A Day of Imperfect Things

A busy day, working with wood in various ways. I think at the end of the day, I felt pretty dejected – most of what I worked on was less than ideal. And the image in my mind’s eye was vastly different (and vastly far removed) from the actual thing in front of me.

We started with an early morning, heading over to the Chicago School of Woodworking. There are “makeup” classes on the weekends, and Liz and I were pre-emptively making up a class ahead of time.

There were a decent number of students who showed up for the weekend session, with many folks in different classes and at different stages. It made for an interesting collection, but everyone mostly just focused on their own work.

Me, I was working on a bridle joint. And somehow in the process of making this… I had forgotten all the lessons about using the pull saw. And was really gouging the wood, and digging into the good bits.

At a certain point, I started to become worried that my piece would snap and break apart, and became less worried about the actual joint itself. The fact that this middle piece came out while the rest of the wood remained intact? A small miracle.

I mis-marked my wood during the first class, and instead of having two half-lap joints and two bridle joints, I ended up having three half-lap joints, and just one bridle joint. Which, given how badly my bridle joint came out… was possibly a blessing in disguise.

Looking at those saw marks on the bottom right. Yeeesh.

Also dug in a little too far. Again, at a certain point my baseline became “the wood not breaking apart.”

Let me tell you – dry fitting things was incredibly stressful.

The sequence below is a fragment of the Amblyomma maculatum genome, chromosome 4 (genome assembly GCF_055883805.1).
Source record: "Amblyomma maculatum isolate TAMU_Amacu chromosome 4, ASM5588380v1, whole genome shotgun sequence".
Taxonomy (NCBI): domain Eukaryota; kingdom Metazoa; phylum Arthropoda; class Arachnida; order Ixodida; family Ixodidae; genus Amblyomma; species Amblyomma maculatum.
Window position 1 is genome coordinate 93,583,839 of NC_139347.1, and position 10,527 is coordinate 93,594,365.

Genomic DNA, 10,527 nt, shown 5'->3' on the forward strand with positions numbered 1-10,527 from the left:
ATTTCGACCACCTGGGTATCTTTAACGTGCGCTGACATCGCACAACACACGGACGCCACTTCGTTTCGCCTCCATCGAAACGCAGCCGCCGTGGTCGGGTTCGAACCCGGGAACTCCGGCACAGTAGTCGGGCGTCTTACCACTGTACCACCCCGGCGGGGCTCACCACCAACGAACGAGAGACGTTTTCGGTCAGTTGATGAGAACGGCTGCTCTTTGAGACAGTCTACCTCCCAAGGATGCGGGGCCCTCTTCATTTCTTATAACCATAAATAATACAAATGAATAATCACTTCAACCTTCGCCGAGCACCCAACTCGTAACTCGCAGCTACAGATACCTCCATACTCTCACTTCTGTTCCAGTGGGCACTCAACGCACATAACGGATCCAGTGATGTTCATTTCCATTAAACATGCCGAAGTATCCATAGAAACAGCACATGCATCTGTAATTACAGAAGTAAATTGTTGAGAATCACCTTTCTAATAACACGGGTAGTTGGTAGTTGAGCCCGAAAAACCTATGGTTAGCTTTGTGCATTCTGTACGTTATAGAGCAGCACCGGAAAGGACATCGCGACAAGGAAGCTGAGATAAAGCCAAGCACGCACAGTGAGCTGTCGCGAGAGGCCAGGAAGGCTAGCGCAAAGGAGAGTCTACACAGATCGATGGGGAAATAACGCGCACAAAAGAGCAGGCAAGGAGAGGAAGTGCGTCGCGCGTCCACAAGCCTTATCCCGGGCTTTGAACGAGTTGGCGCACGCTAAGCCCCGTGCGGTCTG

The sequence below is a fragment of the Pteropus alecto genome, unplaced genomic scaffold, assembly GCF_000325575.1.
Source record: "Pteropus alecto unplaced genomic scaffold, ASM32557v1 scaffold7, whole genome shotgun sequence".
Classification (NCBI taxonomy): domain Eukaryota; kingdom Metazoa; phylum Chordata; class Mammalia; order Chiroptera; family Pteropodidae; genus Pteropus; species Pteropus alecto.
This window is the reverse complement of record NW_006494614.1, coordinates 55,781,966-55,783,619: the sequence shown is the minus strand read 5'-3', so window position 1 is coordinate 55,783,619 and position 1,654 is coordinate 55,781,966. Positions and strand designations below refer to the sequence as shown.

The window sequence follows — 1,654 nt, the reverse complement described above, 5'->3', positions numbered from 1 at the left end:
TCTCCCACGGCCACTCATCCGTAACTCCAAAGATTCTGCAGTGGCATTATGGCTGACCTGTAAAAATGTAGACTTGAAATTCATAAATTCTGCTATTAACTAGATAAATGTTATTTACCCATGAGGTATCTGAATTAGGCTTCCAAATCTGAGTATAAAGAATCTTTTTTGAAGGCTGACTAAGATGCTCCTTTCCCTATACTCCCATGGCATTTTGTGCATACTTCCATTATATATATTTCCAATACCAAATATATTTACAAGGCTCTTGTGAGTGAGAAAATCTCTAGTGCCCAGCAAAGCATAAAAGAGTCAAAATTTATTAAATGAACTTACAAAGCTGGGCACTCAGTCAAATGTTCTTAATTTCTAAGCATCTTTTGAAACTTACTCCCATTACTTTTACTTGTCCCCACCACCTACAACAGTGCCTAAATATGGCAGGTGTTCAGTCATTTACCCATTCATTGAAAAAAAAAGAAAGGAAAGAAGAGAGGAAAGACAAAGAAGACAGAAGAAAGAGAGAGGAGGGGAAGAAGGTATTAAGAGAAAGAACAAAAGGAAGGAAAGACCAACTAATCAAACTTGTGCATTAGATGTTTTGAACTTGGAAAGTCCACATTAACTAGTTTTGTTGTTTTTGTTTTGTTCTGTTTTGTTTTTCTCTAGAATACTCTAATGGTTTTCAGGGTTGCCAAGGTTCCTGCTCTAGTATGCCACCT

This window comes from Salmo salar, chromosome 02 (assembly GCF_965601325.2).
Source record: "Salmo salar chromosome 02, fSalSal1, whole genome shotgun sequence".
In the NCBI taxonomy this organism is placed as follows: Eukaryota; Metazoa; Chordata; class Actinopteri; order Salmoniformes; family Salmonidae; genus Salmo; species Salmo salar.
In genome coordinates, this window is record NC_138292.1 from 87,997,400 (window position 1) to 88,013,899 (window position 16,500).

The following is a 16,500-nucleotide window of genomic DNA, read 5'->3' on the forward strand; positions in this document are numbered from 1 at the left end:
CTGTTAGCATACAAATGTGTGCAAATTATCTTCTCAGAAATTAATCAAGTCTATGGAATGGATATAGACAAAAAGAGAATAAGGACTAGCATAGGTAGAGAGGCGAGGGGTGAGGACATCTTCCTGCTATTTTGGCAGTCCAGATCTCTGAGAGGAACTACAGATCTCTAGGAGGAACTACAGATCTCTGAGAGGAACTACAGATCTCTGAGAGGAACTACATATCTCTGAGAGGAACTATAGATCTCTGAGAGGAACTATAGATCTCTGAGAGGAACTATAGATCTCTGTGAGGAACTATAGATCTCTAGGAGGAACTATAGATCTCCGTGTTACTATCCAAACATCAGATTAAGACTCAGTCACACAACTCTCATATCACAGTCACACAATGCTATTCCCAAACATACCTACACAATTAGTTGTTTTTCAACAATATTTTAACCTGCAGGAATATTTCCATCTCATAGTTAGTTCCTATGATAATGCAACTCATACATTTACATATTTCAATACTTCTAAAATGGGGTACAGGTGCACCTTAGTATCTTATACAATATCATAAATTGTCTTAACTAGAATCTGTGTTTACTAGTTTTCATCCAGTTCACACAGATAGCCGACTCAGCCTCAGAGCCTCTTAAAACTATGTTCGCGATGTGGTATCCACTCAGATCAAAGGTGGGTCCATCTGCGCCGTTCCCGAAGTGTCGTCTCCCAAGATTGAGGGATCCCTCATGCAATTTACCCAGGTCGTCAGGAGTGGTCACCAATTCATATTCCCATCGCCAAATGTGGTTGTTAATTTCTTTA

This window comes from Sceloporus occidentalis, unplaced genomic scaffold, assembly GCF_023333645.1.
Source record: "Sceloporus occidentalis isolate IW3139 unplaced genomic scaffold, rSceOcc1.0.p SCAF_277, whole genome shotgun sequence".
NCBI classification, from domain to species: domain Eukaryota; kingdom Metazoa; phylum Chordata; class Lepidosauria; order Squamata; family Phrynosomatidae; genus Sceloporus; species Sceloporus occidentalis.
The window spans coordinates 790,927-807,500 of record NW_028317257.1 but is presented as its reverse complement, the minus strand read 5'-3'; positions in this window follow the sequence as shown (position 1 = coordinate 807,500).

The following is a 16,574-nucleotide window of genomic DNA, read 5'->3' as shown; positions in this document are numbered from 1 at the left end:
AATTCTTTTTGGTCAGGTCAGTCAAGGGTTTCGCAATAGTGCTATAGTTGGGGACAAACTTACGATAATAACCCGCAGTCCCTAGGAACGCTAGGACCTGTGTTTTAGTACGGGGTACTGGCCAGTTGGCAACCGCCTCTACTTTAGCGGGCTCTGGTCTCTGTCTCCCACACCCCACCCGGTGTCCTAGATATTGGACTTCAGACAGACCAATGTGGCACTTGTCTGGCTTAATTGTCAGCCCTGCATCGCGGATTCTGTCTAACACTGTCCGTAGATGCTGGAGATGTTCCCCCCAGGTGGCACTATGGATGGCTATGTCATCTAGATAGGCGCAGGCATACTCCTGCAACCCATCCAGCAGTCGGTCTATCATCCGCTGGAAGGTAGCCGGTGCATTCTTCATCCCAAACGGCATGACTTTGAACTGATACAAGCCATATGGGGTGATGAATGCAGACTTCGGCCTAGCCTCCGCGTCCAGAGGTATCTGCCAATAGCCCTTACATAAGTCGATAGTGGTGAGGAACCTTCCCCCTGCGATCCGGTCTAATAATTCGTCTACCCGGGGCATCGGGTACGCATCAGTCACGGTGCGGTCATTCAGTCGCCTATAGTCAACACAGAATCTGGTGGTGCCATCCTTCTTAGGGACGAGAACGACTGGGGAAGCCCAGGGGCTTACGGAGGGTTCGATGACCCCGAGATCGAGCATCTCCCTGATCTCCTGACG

Fast forward a bit: we stopped off at Home Depot to pick up some saw horse brackets, and fell to trying to create some new saw horses for our newly reclaimed space.

I’m incredibly slow about building things, especially new things. I think I’ve got a fear of making mistakes, and that tends to really slow me down.

I eventually got a set of saw horses made, but not sure how well they really are. They both seemed to be a little wobbly, with one leg higher than the others. To my credit though, both horses are consistently off in the exact same way. So I guess that’s somewhat good?

At the end of the day, I felt like I was just producing imperfect things. And ultimately, it doesn’t matter much. The woodworking stuff is all just about learning. And the saw horses are just… saw horses.

But I want things to be better than they are, or at least better than I’m able to make them. We’re getting some nice (and expensive) trim delivered soon – and I’m nervous about messing things up. I know we’re going to take our time, but today made me question how well I’m going to do… when the stakes get higher.

Gibbs the Shop Dog
Woodworking Class, Continued

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